- a frame of metal bars for holding fuel when burning, as in a fireplace, furnace, or stove.
- a framework of parallel or crossed bars, used as a partition, guard, cover, or the like; grating.
- a fireplace.
- to furnish with a grate or grates.
Origin of grate1
- to have an irritating or unpleasant effect: His constant chatter grates on my nerves.
- to make a sound of, or as if of, rough scraping; rasp.
- to sound harshly; jar: to grate on the ear.
- to scrape or rub with rough or noisy friction, as one thing on or against another.
- to reduce to small particles by rubbing against a rough surface or a surface with many sharp-edged openings: to grate a carrot.
- to rub together with a harsh, jarring sound: to grate one's teeth.
- to irritate or annoy.
- Archaic. to wear down or away by rough friction.
Origin of grate2
Synonyms for grateSee more synonyms for on Thesaurus.com
Related Words for graterub, mince, pulverize, pound, rasp, scuff, scratch, bray, scrape, abrade, file, skin, gall, bark, raze, fray, annoy, chafe, aggravate, exasperate
Examples from the Web for grate
Contemporary Examples of grate
It was kind of like when you walk over a grate and you can hear the subway barreling in.New York Journalists Remember the First Moments of 9/11
September 11, 2013
I occasionally bring it right to the table so people can grate their own.The 2012 Holiday Kitchen Gift Guide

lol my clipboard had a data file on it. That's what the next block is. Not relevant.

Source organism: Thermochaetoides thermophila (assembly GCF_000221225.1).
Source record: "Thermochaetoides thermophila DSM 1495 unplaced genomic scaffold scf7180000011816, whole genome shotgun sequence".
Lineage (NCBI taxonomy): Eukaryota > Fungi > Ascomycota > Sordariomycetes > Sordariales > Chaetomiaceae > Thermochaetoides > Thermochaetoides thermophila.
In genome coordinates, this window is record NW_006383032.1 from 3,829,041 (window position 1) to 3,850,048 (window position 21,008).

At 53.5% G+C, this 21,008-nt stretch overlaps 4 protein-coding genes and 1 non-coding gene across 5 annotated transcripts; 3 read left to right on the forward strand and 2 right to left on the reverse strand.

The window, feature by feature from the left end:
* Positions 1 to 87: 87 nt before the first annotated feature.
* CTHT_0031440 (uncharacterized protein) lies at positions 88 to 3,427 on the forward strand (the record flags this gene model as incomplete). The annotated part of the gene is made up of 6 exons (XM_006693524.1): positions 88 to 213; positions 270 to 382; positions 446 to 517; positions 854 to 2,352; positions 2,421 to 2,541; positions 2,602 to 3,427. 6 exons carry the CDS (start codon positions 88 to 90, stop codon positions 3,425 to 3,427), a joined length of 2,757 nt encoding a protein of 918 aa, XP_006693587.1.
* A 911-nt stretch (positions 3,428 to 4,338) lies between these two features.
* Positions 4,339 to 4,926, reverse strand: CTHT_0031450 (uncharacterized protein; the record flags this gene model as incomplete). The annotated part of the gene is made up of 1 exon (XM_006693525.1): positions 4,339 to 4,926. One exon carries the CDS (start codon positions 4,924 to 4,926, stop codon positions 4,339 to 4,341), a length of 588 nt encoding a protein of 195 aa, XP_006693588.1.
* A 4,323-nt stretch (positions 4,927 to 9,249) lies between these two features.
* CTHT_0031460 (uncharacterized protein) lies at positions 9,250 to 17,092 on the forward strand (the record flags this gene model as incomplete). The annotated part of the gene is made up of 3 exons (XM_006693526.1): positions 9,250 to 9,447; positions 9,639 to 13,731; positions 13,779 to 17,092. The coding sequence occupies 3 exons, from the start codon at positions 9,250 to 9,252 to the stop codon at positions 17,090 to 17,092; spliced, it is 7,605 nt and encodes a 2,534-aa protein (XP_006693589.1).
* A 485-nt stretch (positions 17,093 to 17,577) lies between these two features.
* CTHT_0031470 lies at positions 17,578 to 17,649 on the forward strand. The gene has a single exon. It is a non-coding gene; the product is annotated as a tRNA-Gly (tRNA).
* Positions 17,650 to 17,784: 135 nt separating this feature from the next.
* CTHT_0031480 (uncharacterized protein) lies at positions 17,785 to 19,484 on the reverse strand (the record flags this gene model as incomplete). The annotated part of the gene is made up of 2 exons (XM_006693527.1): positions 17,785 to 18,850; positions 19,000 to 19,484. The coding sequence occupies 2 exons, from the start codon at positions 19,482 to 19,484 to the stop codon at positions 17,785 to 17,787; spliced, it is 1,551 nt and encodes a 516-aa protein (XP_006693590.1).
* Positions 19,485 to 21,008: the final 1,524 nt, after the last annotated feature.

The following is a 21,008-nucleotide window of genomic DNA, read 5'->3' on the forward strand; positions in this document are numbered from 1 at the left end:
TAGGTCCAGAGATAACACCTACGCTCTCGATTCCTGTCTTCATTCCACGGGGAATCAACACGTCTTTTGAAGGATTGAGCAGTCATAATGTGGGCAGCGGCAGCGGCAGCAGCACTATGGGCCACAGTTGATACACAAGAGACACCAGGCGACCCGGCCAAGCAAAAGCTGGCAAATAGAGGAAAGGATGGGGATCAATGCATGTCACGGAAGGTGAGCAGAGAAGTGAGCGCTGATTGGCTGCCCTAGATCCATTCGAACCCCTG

December 13, 2012
Preheat the grill to high heat and brush the grate with oil or spray with nonstick cooking spray.A Savory Spring Picnic
Jamie & Bobby Deen
April 19, 2011
If you do not have a food processor, grate by hand on a box grater.Mouth-Watering Potato Pancakes
Jacquelynn D. Powers
December 1, 2010
Just for starters, you can eat it alone with a glass of red wine, or can grate it over pasta or salads.The Man Who Makes Oprah Melt
June 30, 2009
Historical Examples of grate
Here, take this seat,' and he moved a great chair close to the grate.The Underdog
F. Hopkinson Smith
Mr Verloc mumbled, with his nose over the grate, and with marked unwillingness.
She glanced all round the parlour, from the corner cupboard to the good fire in the grate.
Then weigh three quarters of a pound, and grate it into a dish.
Bake the pudding an hour, and grate nutmeg over it when done.
- (tr) to reduce to small shreds by rubbing against a rough or sharp perforated surfaceto grate carrots
- to scrape (an object) against something or (objects) together, producing a harsh rasping sound, or (of objects) to scrape with such a sound
- (intr; foll by on or upon) to annoy
- a harsh rasping sound
Word Origin for grate
- (tr) to provide with a grate or grates
Word Origin for grate
late 14c., "grill for cooking;" early 15c., "iron bars or cagework across a door or windows," from Anglo-Latin (mid-14c.), from Old French grate or directly from Medieval Latin grata "lattice," from Latin cratis "wickerwork, hurdle" (see hurdle). As a verb meaning "to fit with a grate," from mid-15c. Related: Grated; grating.
"to scrape, rub," late 14c. (implied in grated), from Old French grater "to scrape" (Modern French gratter), from Frankish *kratton, from Proto-Germanic *krattojan (cf. Old High German krazzon "to scratch, scrape," German kratzen "to scratch," Swedish kratta, Danish kratte "to rake"), probably of imitative origin. Senses of "sound harshly," and "annoy" are mid-16c. Italian grattare also is from Germanic. Related: Grated; grating.